Where Are They Now

Where Are They Now

That's Entertainment: Arthur Indursky (’64) Pioneers Media Law

July 2016  |  Online Exclusives, Profiles

He’s worked with the likes of Bruce Springsteen, U2, Mariah Carey, and Wynton Marsalis; back in his early days with the Village People; and with such media giants as MTV, Sony Music, and Universal Music — but Arthur Indursky (’64) insists he has never been star-struck.

“I spent my whole career with the leading rock stars, movie stars, sports figures, artists, writers, and business leaders in media,” recalls Indursky, the co-founder of influential entertainment law firm Grubman & Indursky, PC. in the mid-70’s. “But,” he maintains, “they’re all just people like you and me.”

A proud Baruch alumnus, Indursky has enjoyed a tremendously successful career in entertainment law, helping to pioneer the industry while representing some of the biggest names in pop culture. Growing up, he worked at his father’s grocery store, a far cry from the glitz and glamour of the recording industry. And back in the ’60s, when he graduated from Baruch and earned a JD from Brooklyn Law School, this one-time accounting major had a very different career path in mind.

“I thought I wanted to be a tax accountant,” says Indursky. “My first job was in the tax department of the old Big Eight accounting firm Touche, Ross, Bailey & Smart. I was there for a few years—and I hated it.”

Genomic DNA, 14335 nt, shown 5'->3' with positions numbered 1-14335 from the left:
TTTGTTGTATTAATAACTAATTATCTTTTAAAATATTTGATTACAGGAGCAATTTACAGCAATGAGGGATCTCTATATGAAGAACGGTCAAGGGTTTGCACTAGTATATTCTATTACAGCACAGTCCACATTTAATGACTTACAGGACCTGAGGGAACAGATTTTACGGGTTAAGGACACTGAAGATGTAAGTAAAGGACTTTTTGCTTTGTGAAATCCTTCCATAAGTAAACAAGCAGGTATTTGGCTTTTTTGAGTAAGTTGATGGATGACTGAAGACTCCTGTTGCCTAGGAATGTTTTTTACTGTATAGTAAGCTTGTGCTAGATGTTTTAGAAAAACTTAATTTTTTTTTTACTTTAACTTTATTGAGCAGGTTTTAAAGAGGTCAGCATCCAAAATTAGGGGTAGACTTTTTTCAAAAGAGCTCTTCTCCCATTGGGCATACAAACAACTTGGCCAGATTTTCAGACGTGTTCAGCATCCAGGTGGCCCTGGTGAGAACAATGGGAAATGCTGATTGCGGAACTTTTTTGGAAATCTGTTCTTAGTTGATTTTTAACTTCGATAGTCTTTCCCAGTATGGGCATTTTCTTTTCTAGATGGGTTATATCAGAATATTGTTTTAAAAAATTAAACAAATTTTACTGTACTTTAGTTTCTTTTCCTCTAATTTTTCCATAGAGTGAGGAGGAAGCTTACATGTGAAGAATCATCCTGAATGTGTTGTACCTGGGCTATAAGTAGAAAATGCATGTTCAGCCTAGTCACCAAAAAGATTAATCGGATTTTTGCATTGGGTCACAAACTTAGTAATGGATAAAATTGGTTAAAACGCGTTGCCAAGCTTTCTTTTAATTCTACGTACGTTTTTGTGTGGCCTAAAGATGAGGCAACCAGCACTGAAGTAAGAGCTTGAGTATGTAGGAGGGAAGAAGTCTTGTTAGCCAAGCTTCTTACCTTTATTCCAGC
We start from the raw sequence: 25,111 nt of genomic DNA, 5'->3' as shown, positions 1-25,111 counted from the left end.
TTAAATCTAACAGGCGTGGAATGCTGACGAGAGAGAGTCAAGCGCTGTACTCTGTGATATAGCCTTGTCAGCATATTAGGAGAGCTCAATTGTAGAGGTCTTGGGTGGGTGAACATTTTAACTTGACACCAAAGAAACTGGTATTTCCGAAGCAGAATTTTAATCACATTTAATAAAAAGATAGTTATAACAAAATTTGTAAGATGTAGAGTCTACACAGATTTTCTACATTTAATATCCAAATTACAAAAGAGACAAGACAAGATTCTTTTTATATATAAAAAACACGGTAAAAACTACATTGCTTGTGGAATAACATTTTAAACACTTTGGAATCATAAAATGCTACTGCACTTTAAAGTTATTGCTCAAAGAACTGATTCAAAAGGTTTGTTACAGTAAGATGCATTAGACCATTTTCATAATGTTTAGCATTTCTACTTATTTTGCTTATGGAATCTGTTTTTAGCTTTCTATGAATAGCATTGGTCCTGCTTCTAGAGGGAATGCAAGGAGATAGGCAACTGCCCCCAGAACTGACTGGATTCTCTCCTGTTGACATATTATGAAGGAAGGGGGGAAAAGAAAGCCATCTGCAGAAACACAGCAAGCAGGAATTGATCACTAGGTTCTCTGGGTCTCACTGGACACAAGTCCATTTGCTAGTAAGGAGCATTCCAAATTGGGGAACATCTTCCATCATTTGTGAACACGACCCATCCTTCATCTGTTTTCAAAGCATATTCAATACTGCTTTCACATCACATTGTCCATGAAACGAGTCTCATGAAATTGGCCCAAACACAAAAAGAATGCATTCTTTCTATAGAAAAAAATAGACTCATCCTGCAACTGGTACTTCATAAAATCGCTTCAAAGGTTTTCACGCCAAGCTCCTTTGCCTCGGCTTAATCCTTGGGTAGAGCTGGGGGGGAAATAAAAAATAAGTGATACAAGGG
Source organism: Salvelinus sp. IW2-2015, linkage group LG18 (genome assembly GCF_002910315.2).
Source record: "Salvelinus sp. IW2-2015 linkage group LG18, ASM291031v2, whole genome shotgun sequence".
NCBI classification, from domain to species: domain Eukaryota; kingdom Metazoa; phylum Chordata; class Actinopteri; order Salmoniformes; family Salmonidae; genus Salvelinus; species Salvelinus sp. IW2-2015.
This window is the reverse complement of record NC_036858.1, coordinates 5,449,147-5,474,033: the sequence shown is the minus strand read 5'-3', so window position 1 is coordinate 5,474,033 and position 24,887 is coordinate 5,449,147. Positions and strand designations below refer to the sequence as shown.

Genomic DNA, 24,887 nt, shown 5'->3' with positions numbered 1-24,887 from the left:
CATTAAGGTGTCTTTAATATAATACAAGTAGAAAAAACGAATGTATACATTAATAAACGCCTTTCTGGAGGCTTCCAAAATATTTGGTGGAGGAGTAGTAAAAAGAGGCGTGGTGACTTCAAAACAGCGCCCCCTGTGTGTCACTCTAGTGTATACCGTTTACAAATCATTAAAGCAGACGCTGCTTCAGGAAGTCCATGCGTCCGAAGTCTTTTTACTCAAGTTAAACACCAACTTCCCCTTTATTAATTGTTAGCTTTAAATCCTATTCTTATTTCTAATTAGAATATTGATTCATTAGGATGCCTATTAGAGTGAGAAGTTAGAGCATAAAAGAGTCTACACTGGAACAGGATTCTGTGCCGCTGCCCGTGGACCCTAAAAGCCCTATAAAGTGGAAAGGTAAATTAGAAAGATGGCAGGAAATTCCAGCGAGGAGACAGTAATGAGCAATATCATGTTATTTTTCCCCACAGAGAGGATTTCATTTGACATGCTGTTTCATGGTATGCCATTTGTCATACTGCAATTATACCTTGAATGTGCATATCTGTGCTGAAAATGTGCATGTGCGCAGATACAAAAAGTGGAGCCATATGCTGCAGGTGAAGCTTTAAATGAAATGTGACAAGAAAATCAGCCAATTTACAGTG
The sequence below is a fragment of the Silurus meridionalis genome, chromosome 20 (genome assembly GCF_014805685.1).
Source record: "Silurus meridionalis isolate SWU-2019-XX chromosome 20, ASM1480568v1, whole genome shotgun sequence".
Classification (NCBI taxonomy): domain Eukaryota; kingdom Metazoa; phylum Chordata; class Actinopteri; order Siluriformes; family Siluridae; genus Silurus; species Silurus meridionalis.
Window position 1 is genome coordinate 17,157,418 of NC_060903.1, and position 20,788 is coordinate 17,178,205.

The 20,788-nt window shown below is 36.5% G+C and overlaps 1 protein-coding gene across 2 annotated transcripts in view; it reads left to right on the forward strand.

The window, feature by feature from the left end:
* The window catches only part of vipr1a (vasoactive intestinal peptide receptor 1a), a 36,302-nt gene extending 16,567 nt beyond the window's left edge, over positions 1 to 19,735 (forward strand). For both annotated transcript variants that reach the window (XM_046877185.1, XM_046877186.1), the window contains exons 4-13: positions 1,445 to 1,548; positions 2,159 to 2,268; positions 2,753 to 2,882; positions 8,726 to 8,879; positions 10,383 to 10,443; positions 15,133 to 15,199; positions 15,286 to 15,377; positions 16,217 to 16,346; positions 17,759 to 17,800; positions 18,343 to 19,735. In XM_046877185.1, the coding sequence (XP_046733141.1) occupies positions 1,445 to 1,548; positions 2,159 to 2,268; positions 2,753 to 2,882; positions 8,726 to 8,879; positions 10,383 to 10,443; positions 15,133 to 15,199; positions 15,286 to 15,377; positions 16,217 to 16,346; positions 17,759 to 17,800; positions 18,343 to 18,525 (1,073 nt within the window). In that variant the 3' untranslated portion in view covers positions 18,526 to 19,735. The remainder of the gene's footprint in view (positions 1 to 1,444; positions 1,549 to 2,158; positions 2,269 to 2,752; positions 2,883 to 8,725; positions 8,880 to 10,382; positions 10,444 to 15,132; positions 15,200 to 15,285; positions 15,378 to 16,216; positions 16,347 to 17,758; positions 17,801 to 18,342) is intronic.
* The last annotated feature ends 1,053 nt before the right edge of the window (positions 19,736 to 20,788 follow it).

Indursky left accounting without looking back and joined the legal department of Columbia Pictures.  After a number of successful years, he decided it was time to venture out on his own; he gave up his blossoming career at Columbia to co-found Grubman & Indursky, PC.

“I got lucky,” Indursky says, modestly. “It was a big risk at the time, but it all worked out. You can’t beat luck and good timing.”

And what impact did Baruch have on Indursky’s decision to become an entertainment lawyer?

“Absolutely none,” he deadpans. “But, kidding aside, Baruch taught me the ability to think, and especially to think on my feet, which is essential in business and in law. Solving problems and thinking ahead: that’s the road to becoming a winner.”

Through it all, Indursky hasn’t forgotten his roots. He recently came back to campus to speak with Baruch’s Pre-Law Society, sharing stories and career advice with students who hope to follow in his footsteps. It was an opportunity for Indursky to reflect on his incredible career.

“I grew up as a kid in Brooklyn delivering groceries for my father while I was in high school,” he recalled. “Fast forward: I became a founding partner in perhaps the most prestigious entertainment and media firm in the country—if not the world.”

And, in between, he shared memories with some of the most famous names in media.

“The most rewarding part is looking back on so many wonderful stories,” he says. “It would take days to tell them all.”

—Gregory M. Leporati 


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